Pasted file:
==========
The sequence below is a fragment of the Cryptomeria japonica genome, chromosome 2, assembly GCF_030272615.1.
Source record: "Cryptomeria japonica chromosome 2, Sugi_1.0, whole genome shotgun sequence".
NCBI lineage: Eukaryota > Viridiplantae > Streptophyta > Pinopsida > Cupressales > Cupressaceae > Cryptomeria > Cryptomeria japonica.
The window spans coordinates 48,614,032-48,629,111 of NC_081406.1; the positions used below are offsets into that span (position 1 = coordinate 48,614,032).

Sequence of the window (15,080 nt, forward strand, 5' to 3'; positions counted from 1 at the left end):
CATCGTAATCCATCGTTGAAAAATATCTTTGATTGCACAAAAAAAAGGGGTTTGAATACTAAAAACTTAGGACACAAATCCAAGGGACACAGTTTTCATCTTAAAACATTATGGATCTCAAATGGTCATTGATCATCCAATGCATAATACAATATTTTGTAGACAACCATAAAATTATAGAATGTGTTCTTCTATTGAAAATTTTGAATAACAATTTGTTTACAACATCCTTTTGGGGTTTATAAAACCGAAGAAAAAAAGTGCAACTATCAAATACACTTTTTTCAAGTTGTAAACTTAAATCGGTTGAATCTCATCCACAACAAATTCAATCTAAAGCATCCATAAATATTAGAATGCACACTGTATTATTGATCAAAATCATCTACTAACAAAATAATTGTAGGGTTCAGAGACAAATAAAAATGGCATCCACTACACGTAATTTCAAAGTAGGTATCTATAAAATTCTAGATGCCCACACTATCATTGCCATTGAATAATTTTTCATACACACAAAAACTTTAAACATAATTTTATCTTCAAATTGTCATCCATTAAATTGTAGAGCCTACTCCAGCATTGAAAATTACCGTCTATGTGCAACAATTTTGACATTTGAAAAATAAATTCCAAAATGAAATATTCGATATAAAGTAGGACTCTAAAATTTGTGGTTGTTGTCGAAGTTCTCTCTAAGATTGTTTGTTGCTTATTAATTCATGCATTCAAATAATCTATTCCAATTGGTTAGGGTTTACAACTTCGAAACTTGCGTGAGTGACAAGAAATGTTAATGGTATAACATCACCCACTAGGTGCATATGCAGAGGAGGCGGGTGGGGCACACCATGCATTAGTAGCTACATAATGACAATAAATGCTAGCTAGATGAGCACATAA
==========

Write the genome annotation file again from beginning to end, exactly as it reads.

The sequence below is a fragment of the Cryptomeria japonica genome, chromosome 2, assembly GCF_030272615.1.
Source record: "Cryptomeria japonica chromosome 2, Sugi_1.0, whole genome shotgun sequence".
NCBI lineage: Eukaryota > Viridiplantae > Streptophyta > Pinopsida > Cupressales > Cupressaceae > Cryptomeria > Cryptomeria japonica.
The window spans coordinates 48,614,032-48,629,111 of NC_081406.1; the positions used below are offsets into that span (position 1 = coordinate 48,614,032).

Sequence of the window (15,080 nt, forward strand, 5' to 3'; positions counted from 1 at the left end):
CATCGTAATCCATCGTTGAAAAATATCTTTGATTGCACAAAAAAAAGGGGTTTGAATACTAAAAACTTAGGACACAAATCCAAGGGACACAGTTTTCATCTTAAAACATTATGGATCTCAAATGGTCATTGATCATCCAATGCATAATACAATATTTTGTAGACAACCATAAAATTATAGAATGTGTTCTTCTATTGAAAATTTTGAATAACAATTTGTTTACAACATCCTTTTGGGGTTTATAAAACCGAAGAAAAAAAGTGCAACTATCAAATACACTTTTTTCAAGTTGTAAACTTAAATCGGTTGAATCTCATCCACAACAAATTCAATCTAAAGCATCCATAAATATTAGAATGCACACTGTATTATTGATCAAAATCATCTACTAACAAAATAATTGTAGGGTTCAGAGACAAATAAAAATGGCATCCACTACACGTAATTTCAAAGTAGGTATCTATAAAATTCTAGATGCCCACACTATCATTGCCATTGAATAATTTTTCATACACACAAAAACTTTAAACATAATTTTATCTTCAAATTGTCATCCATTAAATTGTAGAGCCTACTCCAGCATTGAAAATTACCGTCTATGTGCAACAATTTTGACATTTGAAAAATAAATTCCAAAATGAAATATTCGATATAAAGTAGGACTCTAAAATTTGTGGTTGTTGTCGAAGTTCTCTCTAAGATTGTTTGTTGCTTATTAATTCATGCATTCAAATAATCTATTCCAATTGGTTAGGGTTTACAACTTCGAAACTTGCGTGAGTGACAAGAAATGTTAATGGTATAACATCACCCACTAGGTGCATATGCAGAGGAGGCGGGTGGGGCACACCATGCATTAGTAGCTACATAATGACAATAAATGCTAGCTAGATGAGCACATAA